Can theories about the past be scientific even though the past cannot be observed?

The short answer

Yes, because the way things were in the past can have observable consequences.

The longer answer

In general, propositions about x can qualify as scientific even if x itself cannot be observed in the here and now, just as long as the propositions in question have observable consequences in there here and now. Were this not the case then, for example, the hypothesis that atoms exist would have been unscientific before the development of electron microscopes, since atoms are too small to be observed individually by less sophisticated means; the hypothesis was, of course, scientific long before then because the existence of atoms had observable consequences like some of the details of Brownian motion.

Since propositions about the past can have observable consequences in the here and now, they too can count as scientific if formulated with adequate care. Consider Big Bang theory, for instance. Big Bang theory makes a claim about the state of the universe some 13.8 billion years in the past. Although no one was around back then to observe what was happening, the occurrence of the Big Bang had consequences that we can observe today, such as the expansion of the universe, the abundance of light elements, and the existence of cosmic microwave background radiation. If scientists had failed to find any of these predicted consequences, then Big Bang theory would have to have been scrapped or modified. Fortunately for the theory, its predictions were borne out.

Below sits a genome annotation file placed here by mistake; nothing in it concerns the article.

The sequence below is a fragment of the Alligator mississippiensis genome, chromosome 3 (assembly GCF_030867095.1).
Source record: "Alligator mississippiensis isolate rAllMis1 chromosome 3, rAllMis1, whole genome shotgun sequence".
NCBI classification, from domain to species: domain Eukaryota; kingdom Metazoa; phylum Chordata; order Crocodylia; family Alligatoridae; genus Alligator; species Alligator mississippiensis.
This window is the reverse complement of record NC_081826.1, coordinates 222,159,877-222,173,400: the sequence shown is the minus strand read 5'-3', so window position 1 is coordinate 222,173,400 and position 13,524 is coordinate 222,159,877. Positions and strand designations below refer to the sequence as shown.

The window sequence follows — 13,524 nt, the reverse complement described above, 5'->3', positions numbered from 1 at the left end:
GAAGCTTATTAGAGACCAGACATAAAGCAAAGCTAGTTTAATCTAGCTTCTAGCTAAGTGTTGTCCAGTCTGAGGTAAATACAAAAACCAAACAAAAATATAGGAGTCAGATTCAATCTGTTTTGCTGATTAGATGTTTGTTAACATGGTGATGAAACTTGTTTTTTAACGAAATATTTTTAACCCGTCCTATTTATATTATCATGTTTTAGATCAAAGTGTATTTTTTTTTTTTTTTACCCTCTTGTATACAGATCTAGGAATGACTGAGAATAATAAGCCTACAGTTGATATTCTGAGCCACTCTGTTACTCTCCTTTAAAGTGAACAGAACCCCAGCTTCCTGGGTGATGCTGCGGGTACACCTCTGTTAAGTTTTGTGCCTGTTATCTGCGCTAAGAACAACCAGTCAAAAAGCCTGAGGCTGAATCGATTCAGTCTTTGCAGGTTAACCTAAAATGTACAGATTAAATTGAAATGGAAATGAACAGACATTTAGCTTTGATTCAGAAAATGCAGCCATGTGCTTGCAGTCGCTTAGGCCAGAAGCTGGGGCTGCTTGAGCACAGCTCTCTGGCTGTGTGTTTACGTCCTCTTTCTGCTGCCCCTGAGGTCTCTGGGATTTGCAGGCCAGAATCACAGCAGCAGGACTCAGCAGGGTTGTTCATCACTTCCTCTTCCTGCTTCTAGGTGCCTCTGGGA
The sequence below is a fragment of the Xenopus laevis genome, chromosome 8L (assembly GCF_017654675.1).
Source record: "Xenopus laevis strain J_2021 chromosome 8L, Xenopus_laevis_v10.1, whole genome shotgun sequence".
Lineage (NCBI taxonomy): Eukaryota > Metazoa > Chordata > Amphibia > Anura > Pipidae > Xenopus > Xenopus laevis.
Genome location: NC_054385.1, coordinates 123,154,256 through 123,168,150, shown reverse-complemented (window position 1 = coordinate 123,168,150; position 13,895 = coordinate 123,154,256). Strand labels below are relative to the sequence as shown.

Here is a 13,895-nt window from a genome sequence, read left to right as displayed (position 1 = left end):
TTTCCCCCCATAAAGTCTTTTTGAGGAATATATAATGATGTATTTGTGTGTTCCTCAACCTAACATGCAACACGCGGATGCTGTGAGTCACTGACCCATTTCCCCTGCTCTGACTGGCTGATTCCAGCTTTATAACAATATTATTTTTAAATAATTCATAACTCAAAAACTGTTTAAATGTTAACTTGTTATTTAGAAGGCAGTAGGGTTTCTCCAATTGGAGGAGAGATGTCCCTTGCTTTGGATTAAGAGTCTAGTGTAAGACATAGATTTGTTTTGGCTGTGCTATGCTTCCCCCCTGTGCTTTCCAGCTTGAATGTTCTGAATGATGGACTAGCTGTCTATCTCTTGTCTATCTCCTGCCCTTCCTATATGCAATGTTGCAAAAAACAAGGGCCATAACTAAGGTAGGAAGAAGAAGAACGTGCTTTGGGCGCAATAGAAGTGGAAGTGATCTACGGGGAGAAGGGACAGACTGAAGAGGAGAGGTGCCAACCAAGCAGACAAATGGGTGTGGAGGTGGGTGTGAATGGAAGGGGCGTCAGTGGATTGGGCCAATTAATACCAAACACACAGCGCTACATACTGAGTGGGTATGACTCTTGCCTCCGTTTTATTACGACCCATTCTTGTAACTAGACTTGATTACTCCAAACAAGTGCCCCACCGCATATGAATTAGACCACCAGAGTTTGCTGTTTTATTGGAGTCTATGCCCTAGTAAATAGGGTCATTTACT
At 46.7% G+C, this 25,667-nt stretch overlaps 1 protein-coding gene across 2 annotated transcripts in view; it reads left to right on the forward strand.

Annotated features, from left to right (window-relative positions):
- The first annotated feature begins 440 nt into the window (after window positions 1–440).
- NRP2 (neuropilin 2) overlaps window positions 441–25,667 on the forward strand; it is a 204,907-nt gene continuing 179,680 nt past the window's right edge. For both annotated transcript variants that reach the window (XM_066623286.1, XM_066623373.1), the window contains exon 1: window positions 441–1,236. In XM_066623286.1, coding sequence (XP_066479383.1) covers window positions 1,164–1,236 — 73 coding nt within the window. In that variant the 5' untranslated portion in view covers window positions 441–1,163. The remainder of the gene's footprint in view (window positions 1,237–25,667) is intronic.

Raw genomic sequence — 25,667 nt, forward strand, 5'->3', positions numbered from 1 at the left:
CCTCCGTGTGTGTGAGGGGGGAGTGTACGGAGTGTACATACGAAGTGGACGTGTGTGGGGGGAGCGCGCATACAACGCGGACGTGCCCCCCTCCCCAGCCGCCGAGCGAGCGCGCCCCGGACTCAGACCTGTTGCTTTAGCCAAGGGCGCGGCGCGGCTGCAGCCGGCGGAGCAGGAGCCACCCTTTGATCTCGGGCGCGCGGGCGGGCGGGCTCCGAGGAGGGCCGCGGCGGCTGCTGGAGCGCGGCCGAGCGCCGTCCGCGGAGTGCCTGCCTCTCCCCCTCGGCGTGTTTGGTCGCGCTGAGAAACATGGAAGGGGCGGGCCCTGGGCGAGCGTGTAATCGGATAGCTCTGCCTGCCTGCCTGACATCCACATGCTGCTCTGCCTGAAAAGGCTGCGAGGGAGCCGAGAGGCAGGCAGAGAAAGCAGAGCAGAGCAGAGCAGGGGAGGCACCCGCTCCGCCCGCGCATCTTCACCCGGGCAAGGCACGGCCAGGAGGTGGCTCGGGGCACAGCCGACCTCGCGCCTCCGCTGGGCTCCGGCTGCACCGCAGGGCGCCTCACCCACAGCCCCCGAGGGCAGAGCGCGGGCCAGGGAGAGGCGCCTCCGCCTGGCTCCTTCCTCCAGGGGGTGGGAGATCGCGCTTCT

Ruse M. 1982. Darwinism Defended: A Guide to the Evolution Controversies. London: Addison-Wesley.